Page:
Dalton, April 29, 1861

We reached this place, my dear Elodie, last night at two o'clock. Our passage from west point, over the whole route, was a continuous ovation to the troops. At Atlanta we were received very hospitably but by the citizens, and in the evening one of the prominent citizens addressed and welcomed our company. I replied, and in reply to an allusion made to our beautiful flag, which was recovered without injury, stated that it was the creation of two ladies nearly related to the hostess of the White House and had been presented to us by the fair women of Selma. The announcement was hailed in long and loud cheering. You will excuse the allusion, but my heart was full of you at the time, and I could not resist it. We were placed in an open house last night, and I slept with my shawl over me on a blanket with a billet of wood for a pillow, but with all this rough accommodation, I slept soundly, dreaming of my own noble and cherished "Ladye Love," who was then, I hoped, reposing peacefully at home. No I will not tell you so, for I flattered myself, that she was even then probably thinking of me.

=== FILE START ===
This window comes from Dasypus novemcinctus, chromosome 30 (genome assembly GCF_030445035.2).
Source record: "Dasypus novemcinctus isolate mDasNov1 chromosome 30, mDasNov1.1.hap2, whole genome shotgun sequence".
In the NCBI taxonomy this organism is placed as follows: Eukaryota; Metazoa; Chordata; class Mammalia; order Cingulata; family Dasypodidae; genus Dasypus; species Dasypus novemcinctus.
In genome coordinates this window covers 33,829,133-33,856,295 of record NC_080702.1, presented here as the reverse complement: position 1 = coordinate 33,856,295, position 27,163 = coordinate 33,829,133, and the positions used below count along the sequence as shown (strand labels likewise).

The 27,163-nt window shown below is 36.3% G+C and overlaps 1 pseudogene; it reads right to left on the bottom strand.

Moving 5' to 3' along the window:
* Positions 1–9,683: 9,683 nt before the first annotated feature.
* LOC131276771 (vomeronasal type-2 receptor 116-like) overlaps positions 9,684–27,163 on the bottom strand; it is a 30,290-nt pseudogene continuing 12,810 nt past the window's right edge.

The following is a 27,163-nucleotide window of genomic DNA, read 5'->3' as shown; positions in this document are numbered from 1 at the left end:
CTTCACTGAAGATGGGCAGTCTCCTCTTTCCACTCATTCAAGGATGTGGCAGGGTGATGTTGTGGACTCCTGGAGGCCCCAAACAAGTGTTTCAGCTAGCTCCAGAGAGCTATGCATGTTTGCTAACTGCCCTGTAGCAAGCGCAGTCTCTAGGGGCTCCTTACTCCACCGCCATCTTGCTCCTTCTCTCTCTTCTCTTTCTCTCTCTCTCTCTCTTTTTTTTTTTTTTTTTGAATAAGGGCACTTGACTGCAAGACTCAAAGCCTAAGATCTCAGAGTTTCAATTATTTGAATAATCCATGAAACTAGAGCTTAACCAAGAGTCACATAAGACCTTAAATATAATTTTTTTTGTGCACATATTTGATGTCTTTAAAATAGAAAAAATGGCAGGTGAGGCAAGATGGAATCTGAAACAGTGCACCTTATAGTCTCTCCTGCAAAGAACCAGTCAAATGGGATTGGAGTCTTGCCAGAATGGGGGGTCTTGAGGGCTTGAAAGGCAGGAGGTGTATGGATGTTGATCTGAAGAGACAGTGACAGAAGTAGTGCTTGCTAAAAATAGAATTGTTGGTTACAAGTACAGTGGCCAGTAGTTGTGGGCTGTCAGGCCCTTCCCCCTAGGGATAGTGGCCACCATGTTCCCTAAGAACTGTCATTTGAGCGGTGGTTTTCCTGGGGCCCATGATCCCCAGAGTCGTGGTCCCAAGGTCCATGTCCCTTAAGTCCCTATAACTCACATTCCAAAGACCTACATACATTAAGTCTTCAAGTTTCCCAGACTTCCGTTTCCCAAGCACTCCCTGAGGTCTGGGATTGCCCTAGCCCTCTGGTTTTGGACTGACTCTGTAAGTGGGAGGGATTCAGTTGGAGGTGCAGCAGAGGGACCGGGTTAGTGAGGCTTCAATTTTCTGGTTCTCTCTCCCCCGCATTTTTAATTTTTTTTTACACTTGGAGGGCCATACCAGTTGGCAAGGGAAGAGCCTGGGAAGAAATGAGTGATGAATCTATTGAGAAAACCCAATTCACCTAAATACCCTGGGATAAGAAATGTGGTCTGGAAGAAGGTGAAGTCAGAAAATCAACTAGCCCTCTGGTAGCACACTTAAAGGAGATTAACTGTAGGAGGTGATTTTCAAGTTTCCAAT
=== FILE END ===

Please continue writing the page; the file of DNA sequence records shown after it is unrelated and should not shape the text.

We are now in our tents with our camp fire and will bivouac around them tonight. The regiment will be organized tomorrow and then we will proceed to Lynchburg Va. I do not know who will be Colonel as all of the companies have not yet arrived. The Guards will be here tonight or tomorrow morning. I know all of the officers here and, as many of them are personal friends, I hope to pass my time agreeably. I have not yet heard from you but hope to get a letter this evening or before I leave. I cannot tell how long we will remain at Lynchburg but will expect to hear from you there.

I am quite well, never felt better in my life, and if you were mine and I was at home with you to enjoy your cheerful laugh and sunny conversations, I would be happy indeed. How I long to sit again in my library with you presiding genius, surrounded by books, and with my dear Elodie to sing and play on the Piano. I feel certain that this happiness is in store for me, and how happy will be its fruition. If I deserve any distinction or promotion, it is on your account that I may be all that you will deserve in a husband. Goodbye. May God protect and guard you, and may I be worthy of you, my dear Elodie.

Ever your attached friend,

N. H. R. Dawson

April 29, 1861


4th Alabama Infantry
Residence (County): 
Dallas County, AL


Residence (County): 
Dallas County, AL


From State: 
From Municipality: 
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